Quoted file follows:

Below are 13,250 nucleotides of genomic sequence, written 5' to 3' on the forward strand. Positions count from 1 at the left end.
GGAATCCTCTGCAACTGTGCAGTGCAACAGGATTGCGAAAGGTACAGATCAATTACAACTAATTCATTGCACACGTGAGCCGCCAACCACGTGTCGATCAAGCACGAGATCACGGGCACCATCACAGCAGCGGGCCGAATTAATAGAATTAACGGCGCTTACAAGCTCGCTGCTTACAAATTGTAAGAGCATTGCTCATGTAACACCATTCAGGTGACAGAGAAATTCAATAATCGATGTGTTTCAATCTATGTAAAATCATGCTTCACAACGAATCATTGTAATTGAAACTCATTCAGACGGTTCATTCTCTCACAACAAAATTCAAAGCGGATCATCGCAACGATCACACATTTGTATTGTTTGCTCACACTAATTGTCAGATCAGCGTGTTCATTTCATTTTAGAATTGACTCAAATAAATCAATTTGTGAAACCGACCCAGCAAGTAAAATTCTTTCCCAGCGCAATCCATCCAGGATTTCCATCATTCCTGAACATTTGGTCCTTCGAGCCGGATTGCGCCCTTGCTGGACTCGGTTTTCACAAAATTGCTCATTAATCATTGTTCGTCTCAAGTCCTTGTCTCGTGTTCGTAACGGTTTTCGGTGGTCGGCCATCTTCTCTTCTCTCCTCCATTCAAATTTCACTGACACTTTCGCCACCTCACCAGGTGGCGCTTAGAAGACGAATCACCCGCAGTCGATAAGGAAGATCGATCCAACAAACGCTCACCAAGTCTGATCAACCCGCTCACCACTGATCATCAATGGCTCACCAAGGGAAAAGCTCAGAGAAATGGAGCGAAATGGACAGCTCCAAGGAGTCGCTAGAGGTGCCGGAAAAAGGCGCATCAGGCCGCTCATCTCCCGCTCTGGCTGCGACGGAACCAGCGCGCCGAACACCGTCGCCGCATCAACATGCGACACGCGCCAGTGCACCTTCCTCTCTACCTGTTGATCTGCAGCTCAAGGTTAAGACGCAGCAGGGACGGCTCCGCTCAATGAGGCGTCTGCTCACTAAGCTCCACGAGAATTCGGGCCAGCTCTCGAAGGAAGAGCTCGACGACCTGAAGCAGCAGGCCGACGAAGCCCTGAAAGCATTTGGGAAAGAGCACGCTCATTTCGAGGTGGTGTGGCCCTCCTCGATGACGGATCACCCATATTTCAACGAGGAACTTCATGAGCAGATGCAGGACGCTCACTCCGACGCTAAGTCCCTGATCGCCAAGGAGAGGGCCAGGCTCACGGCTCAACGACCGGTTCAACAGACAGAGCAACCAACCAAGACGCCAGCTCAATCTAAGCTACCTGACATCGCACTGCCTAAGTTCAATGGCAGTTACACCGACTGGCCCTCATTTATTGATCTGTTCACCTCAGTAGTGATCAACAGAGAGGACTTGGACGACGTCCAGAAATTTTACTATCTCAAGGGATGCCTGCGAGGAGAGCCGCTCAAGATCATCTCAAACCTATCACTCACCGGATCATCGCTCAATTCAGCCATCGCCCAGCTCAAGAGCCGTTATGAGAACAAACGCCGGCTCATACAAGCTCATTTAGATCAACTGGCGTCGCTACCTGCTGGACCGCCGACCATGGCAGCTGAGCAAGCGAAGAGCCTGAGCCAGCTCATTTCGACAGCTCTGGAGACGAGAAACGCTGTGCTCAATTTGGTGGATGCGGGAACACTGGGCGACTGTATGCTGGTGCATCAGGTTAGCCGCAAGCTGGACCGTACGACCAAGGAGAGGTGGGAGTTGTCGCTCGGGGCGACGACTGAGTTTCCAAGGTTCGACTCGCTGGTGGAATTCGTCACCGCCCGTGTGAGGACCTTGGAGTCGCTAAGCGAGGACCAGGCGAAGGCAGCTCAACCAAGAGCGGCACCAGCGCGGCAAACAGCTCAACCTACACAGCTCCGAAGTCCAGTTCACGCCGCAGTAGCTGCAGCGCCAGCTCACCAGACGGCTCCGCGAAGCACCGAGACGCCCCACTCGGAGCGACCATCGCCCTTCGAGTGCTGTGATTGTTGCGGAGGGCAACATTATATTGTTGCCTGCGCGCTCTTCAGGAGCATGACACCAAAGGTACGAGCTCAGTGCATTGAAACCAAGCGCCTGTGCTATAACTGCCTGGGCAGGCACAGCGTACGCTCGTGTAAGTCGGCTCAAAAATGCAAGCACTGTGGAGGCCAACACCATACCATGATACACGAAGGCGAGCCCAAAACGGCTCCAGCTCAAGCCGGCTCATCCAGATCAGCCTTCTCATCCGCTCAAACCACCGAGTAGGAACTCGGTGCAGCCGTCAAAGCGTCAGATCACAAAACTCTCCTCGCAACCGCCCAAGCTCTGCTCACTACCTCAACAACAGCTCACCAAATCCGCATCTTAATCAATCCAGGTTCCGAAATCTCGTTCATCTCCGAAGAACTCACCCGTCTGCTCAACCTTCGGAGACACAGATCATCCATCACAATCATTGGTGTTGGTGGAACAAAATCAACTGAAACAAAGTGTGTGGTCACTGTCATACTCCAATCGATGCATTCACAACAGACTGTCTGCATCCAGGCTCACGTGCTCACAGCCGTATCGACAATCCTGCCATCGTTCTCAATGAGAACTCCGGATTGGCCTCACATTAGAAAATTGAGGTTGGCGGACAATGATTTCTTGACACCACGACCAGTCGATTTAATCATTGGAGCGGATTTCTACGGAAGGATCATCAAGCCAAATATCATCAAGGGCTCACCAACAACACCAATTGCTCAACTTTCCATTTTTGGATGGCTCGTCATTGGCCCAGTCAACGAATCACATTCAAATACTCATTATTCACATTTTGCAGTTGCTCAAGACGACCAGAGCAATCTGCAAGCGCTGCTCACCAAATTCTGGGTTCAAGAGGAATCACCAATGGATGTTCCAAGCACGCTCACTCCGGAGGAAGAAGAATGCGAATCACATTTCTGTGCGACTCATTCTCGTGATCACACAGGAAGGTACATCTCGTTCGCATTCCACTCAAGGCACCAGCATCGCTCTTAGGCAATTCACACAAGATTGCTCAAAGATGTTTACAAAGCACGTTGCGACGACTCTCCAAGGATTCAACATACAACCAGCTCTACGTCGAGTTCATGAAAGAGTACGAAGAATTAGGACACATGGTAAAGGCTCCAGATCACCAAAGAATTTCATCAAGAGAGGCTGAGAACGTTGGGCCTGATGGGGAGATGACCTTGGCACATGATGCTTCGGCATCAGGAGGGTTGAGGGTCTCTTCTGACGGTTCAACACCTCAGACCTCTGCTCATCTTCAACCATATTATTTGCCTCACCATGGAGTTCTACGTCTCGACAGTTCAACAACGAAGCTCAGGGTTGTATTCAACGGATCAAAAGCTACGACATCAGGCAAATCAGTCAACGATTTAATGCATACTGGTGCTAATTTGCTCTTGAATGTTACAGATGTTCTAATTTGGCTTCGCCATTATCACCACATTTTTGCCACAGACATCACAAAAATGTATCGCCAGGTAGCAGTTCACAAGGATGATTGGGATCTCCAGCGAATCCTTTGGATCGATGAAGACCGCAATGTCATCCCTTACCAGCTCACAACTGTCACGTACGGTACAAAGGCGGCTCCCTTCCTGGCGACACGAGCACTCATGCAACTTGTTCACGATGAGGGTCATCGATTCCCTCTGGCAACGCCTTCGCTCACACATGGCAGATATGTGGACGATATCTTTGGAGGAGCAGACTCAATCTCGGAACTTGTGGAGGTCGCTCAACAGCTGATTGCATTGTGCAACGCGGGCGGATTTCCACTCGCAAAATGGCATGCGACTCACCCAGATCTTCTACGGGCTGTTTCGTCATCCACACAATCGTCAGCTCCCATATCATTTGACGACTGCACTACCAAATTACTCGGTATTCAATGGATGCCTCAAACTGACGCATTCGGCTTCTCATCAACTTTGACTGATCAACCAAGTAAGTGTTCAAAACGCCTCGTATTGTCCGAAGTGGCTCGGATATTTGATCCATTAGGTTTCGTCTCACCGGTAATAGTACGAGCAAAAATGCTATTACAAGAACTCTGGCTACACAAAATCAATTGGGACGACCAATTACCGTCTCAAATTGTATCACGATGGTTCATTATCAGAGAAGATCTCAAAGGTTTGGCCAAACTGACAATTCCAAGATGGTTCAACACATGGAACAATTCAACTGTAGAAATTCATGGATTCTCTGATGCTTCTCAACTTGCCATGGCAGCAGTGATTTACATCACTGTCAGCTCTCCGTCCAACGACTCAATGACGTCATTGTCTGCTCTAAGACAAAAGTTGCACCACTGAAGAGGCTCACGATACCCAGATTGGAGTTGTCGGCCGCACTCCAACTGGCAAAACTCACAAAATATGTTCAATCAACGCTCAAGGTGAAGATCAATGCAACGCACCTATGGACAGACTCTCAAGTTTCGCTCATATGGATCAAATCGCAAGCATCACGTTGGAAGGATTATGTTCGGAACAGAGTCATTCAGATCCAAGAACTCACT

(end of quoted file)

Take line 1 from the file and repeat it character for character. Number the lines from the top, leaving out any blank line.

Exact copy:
Below are 13,250 nucleotides of genomic sequence, written 5' to 3' on the forward strand. Positions count from 1 at the left end.